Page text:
An active community is key, because social networks are only as good as the conversations that take place within them, says Hargadon of Classroom 2.0. “The conversations that used to happen in the hallways or teacher’s lounges or at conferences are now happening all the time on the Web, and the more conversations you can have about your work, the more you can develop your specific professional interest,” he says. “Putting these tools together in an environment that encourages community and collaboration creates enormous potential for history teachers, or Latin teachers, or music teachers to build a network of colleagues at their fingertips.”
Hargadon recommends that educators take a look at Ning.com, where you can create your own social network around a specific topic without having to join the larger networks where your students most likely spend their time (see sidebar on MySpace/YourSpace). Ning groups can be as open or exclusive (even invitation-only) as you like.
Dubbles’s Ning network, “Video Games as Learning Tools,” is a community of educators exploring the potential of gaming in the classroom. The network has expanded his professional development in ways he never predicted. Through the connections he’s made on Ning, he’s been invited to write and share curriculum, to speak at major conferences on video gaming in the classroom, and to participate as a source in a Christian Science Monitor article on social networking.
“Social networking connected me to people who were searching for ways to use video games and new digital literacies in teaching—people I would never have otherwise known were interested in what I was doing,” Dubbels says. “Beyond getting great ideas for teaching and staying excited about my profession, I find that I am not alone in wanting to innovate, learn, and grow,” he says.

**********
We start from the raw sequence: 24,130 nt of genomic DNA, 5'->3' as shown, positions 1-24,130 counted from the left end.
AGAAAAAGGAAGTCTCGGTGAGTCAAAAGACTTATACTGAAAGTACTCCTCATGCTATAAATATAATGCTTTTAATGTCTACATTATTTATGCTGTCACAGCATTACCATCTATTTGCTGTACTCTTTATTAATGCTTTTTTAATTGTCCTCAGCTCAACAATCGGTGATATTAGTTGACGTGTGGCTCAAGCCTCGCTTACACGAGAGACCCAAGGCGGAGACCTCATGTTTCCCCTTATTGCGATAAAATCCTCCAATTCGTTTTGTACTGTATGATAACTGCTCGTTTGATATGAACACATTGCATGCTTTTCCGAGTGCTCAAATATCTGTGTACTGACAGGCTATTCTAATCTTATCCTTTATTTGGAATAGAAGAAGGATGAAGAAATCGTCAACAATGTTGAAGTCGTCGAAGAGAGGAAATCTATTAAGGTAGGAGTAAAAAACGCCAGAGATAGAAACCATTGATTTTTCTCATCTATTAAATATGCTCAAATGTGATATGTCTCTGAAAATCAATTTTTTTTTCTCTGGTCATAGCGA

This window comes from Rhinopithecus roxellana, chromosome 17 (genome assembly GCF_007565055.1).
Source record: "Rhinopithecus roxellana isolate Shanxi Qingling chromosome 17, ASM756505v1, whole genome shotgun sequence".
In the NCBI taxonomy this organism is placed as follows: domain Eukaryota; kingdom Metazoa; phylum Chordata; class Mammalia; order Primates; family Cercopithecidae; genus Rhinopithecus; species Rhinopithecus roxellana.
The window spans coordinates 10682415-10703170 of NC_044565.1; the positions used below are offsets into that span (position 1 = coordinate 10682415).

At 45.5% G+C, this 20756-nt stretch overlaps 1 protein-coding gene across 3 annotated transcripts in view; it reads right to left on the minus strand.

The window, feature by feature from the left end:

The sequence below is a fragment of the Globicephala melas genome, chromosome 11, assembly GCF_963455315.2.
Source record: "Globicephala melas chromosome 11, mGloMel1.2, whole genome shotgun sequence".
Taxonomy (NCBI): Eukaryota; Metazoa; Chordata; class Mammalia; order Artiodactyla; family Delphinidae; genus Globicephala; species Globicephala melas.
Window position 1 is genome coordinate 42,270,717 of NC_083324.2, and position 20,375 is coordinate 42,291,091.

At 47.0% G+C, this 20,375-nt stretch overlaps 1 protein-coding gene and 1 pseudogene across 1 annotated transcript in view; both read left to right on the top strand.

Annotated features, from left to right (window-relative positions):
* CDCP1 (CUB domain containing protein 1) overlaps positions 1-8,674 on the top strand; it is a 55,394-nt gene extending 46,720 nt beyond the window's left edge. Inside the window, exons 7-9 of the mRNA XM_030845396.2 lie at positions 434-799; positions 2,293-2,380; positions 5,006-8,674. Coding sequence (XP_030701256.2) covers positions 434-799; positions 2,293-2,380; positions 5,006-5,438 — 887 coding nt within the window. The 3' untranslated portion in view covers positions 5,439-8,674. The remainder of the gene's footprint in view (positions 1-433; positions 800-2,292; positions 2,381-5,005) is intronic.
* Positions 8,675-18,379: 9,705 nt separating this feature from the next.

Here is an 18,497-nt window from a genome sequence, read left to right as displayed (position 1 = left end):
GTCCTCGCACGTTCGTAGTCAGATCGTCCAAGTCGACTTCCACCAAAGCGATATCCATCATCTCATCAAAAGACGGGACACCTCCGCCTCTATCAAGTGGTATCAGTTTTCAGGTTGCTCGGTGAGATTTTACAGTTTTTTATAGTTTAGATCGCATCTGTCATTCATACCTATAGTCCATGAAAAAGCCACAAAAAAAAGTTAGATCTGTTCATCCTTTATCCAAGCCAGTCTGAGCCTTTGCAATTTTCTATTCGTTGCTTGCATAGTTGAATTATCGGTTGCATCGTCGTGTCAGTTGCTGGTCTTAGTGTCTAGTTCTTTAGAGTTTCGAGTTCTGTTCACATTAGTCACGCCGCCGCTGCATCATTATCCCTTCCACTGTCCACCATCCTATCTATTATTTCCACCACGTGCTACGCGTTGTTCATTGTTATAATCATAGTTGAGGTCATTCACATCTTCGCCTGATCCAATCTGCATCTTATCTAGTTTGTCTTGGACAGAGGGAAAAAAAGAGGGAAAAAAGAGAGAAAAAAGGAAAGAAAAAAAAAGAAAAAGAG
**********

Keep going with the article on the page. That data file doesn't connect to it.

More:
It’s the site where most students hang out online, and it’s also a place for “old people like me who are regressing and listening to Led Zeppelin in their Volvo wagons,” says Minnesota middle school teacher Brock Dubbels.
Photo credit: Greg Jansen
Dubbels says creating a profile on MySpace is a good way to get acquainted with social networking sites and to learn what kids experience in the online world. But once your page goes live, rest assured, your students will quickly find it, and many will immediately ask to “friend you,” meaning add you to their networks. Dubbels strongly recommends that you simply delete their requests without any kind of response.
“They will find you here, and they might think it’s cool, but stick with your fellow work-a-days,” he cautions. “Just use your head. You wouldn’t give a student a ride home in your car would you? Keep a little distance, but use your newfound ‘Web-cred’ to build trust in the classroom.”
Below is a list of several social networks for educators. Share your own ideas in the comments box below.
Where teachers meet and learn.
Steve Hargadon's popular social networking site for educators.
A social network for environmental education created in partnership between the Weather Channel and the National Environmental Education Foundation, submitted by an NEA Today reader.
Provides the educational community with opportunities to connect and collaborate in order to share resources, lessons, and best practices.
A place for educators to gather, share and learn, submitted by two NEA Today readers.
A social network for English teachers, submitted by an NEA Today reader.
A social network developed to provide everyday teaching solutions.